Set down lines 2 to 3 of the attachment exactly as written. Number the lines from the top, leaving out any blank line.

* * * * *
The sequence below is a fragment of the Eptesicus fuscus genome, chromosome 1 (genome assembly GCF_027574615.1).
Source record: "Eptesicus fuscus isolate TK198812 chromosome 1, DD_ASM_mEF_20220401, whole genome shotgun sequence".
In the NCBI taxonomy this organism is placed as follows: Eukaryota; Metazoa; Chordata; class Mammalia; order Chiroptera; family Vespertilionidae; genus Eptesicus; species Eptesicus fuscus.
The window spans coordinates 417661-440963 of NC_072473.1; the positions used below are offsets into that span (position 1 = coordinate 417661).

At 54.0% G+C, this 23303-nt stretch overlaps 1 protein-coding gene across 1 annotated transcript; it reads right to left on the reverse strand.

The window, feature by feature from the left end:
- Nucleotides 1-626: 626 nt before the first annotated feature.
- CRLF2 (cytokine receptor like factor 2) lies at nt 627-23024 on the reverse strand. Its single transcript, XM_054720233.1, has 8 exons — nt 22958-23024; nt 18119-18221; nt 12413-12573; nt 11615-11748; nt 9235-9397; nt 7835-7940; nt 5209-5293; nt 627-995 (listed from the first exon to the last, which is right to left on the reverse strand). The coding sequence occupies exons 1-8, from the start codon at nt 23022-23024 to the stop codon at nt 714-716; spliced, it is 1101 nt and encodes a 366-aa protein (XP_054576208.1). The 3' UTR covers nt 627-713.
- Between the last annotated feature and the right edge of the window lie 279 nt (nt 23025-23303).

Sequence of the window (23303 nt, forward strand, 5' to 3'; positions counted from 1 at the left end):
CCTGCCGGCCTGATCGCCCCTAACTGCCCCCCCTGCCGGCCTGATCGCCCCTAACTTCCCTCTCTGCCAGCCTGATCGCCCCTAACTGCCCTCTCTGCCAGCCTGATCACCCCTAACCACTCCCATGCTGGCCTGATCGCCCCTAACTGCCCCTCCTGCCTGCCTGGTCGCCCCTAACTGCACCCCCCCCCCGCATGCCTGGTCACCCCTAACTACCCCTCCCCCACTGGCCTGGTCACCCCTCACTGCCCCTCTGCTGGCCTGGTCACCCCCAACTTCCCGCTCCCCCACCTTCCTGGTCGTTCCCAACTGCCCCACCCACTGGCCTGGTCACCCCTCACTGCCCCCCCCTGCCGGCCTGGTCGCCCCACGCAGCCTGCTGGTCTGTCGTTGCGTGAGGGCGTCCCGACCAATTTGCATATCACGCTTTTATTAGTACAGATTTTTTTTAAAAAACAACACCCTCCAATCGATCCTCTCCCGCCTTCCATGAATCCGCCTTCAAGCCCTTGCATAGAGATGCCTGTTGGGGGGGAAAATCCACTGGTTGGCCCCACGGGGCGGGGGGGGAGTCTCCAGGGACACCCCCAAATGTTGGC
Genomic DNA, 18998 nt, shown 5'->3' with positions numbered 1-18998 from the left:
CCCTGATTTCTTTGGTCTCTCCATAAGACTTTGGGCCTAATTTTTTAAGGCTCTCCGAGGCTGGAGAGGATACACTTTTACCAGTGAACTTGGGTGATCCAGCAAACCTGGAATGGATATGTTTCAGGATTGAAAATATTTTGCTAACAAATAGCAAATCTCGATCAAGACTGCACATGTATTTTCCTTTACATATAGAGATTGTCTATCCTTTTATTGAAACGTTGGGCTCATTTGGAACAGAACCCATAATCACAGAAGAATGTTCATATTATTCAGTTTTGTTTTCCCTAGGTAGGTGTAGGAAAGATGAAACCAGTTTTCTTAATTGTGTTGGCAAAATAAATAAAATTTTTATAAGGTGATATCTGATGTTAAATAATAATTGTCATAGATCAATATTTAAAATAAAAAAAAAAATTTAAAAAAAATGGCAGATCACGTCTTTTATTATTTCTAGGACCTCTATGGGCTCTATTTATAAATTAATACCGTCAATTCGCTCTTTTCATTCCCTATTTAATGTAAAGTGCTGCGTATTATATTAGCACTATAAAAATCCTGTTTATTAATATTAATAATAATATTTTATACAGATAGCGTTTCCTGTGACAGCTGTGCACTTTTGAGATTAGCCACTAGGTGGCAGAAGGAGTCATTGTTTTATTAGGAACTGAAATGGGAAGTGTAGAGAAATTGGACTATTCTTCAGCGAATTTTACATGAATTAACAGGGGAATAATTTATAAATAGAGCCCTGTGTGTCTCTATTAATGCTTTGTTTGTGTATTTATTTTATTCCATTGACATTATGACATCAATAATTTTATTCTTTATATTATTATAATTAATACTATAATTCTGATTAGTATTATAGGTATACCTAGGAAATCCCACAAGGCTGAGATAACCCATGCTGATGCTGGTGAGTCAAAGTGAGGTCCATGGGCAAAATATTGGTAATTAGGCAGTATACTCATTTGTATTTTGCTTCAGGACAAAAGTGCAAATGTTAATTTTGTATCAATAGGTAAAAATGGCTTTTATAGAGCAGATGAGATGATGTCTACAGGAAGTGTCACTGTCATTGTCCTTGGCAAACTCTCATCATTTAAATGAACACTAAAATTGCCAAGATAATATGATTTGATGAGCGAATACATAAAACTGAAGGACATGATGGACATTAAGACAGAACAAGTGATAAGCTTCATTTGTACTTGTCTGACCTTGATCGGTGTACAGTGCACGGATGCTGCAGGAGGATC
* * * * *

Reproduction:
Source record: "Eptesicus fuscus isolate TK198812 chromosome 1, DD_ASM_mEF_20220401, whole genome shotgun sequence".
In the NCBI taxonomy this organism is placed as follows: Eukaryota; Metazoa; Chordata; class Mammalia; order Chiroptera; family Vespertilionidae; genus Eptesicus; species Eptesicus fuscus.